Jersey Boys Seek Respect for Black Onyx
Photo: Anne M. Eberhardt

New Jersey-based trainer Kelly Breen and jockey "Jersey" Joe Bravo watched intently as Black Onyx circled his way around the lawn behind Barn 40 at Churchill Downs April 30. The near-black colt stopped to tear at a chunk of bluegrass, then continued to walk, cooling out from his morning gallop.

"He's sharp; he looks great," said Breen. "To come here and see him at Churchill Downs and see him filled out...I was really pleased with the way he looks."

He'll have to maintain his good looks and run even better May 4. Sterling Racing's son of Rock Hard TenKalahari Cat, by Cape Town, will be one of the longer prices on the toteboard in the Kentucky Derby Presented by Yum! Brands (gr. I). He comes into the Run for the Roses off a six-week layoff and his last two starts have not been over a conventional dirt surface.

Black Onyx, whom owner Sam Herzberg paid $125,000 for at the 2011 Fasig-Tipton Saratoga yearling sale, broke his maiden second time out in an off-the-turf one-mile race at Aqueduct Racetrack. Shipped to South Florida for his seasonal debut, Black Onyx ran fourth, beaten 19 lengths in a 1 1/16-mile allowance/optional claimer at Gulfstream Park on New Year's Day.

Put on the turf for the first time, Black Onyx drew clear in a two-turn allowance/optional claiming race Feb. 23 at Gulfstream Park. Shipped to Turfway Park, he pulled off a 15-1 stunner by 1 1/2 lengths in the nine-furlong Horseshoe Casino Cincinnati Spiral Stakes (gr. III) over Polytrack.

Breen is the first to admit his runner won't be among the favorites on Derby Day, but he's more than okay with it. Breen, of course, is a classic-winning trainer having won the 2011 Belmont Stakes (gr. I) with 24-1 shot Ruler On Ice.

"I think we're the question mark in the field," he said. "I know people would say we're the dark horse, but in his last two races he's gotten better and better although I know they were on the turf and on the Polytrack. As for handicapping, I'd have to put a big question mark on him. Does he fit? Is he fast enough? What is he going to do on the dirt?"

Based on how the horse has settled in and has flourished in his new surroundings, Black Onyx might be a live longshot.

"You worry sometimes about how the horses do ship and if they even miss a little feed for a couple of days," Breen said. "You may not see it right away, but the residual factor a week later you may see it and say 'Remember those days that he didn't finish his food?' Or right after a race, 'he's been in the feed tub the whole time and looks good.' It shows.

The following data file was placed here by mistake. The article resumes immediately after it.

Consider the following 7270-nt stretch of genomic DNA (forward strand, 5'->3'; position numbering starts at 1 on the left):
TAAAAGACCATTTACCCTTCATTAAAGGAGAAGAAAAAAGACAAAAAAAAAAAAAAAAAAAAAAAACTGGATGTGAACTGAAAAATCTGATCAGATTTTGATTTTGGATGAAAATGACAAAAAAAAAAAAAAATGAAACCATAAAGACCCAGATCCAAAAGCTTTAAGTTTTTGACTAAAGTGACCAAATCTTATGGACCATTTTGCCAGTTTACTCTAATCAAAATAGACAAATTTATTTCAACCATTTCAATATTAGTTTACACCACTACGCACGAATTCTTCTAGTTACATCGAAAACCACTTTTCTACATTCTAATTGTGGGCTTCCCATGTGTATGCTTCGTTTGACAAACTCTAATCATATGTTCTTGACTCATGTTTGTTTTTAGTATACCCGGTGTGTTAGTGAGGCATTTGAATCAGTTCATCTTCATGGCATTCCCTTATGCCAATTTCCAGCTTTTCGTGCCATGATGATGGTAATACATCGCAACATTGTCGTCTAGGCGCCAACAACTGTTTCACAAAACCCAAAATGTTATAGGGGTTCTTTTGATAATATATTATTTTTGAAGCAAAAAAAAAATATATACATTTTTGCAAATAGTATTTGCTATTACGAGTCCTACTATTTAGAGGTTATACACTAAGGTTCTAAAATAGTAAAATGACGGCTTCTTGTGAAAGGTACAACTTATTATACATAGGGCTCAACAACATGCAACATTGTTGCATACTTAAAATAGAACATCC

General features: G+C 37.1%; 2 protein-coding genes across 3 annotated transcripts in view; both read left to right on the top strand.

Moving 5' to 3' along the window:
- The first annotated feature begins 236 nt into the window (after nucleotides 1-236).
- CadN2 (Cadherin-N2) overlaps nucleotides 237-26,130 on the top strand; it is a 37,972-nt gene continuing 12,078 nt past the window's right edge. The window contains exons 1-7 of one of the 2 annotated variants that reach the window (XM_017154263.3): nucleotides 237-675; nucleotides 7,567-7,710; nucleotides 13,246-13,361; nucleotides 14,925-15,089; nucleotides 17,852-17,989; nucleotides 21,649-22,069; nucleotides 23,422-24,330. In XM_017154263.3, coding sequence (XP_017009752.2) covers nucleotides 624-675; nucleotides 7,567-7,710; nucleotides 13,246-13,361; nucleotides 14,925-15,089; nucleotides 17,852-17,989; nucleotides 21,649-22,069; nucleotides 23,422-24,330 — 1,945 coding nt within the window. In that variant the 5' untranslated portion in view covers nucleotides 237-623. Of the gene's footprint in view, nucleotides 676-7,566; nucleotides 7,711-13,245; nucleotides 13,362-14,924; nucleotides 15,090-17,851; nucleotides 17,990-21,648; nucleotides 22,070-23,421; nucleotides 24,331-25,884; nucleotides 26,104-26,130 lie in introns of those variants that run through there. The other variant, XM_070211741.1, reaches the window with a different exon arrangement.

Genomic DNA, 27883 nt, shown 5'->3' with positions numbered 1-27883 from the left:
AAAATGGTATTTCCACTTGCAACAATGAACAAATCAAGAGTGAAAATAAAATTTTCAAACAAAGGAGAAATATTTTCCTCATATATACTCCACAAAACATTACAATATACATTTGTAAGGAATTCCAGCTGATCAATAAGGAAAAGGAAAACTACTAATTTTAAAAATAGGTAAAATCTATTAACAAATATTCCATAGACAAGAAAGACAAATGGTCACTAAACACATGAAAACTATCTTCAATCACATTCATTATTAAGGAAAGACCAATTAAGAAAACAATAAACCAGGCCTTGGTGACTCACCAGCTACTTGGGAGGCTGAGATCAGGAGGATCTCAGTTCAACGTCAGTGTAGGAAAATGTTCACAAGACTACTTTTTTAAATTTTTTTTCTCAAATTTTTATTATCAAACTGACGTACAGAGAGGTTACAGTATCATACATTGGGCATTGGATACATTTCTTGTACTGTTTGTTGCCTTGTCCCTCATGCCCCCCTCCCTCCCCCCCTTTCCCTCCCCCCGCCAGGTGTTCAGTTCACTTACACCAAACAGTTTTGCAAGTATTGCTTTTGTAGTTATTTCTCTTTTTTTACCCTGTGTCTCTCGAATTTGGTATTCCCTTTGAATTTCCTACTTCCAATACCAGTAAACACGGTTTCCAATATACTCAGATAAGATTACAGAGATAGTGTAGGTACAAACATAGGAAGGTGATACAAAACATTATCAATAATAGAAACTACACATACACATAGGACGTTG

"We're definitely running under the radar, but I couldn't throw him out on his last two races. He'd be one of the horses I'd circle for putting in a trifecta box or something."

This year's Derby will make a trifecta for Breen, Bravo, and Herzberg. The trainer sent out West Side Bernie (9th) and Atomic Rain (16th) in the 2009 Derby and Pants On Fire to a ninth-place finish in 2011. Bravowho has won 13 riding titles at New Jersey's Monmouth Parkhas had two previous Derby mounts, finishing 16th both times on Spanish Chestnut in 2005 and with Atomic Rain. Herzberg will be attending the Derby for the third time.

While watching his horse cool out and biding his time until the draw on May 1, Breen reflected on the Triple Crown scene. Even though it's only a five-week run from Derby to Preakness Stakes (gr. I) to the Belmont, it can take a toll.

"The timing of the Kentucky Derby and all the horses that have won their prep races make the hype for the Derby that much more," Breen said. "When you get to the Belmont, it's kind of like you're getting to the finale. Everybody has their Derby dreams and Belmont is kind of like what's left of the Triple Crown carnage."

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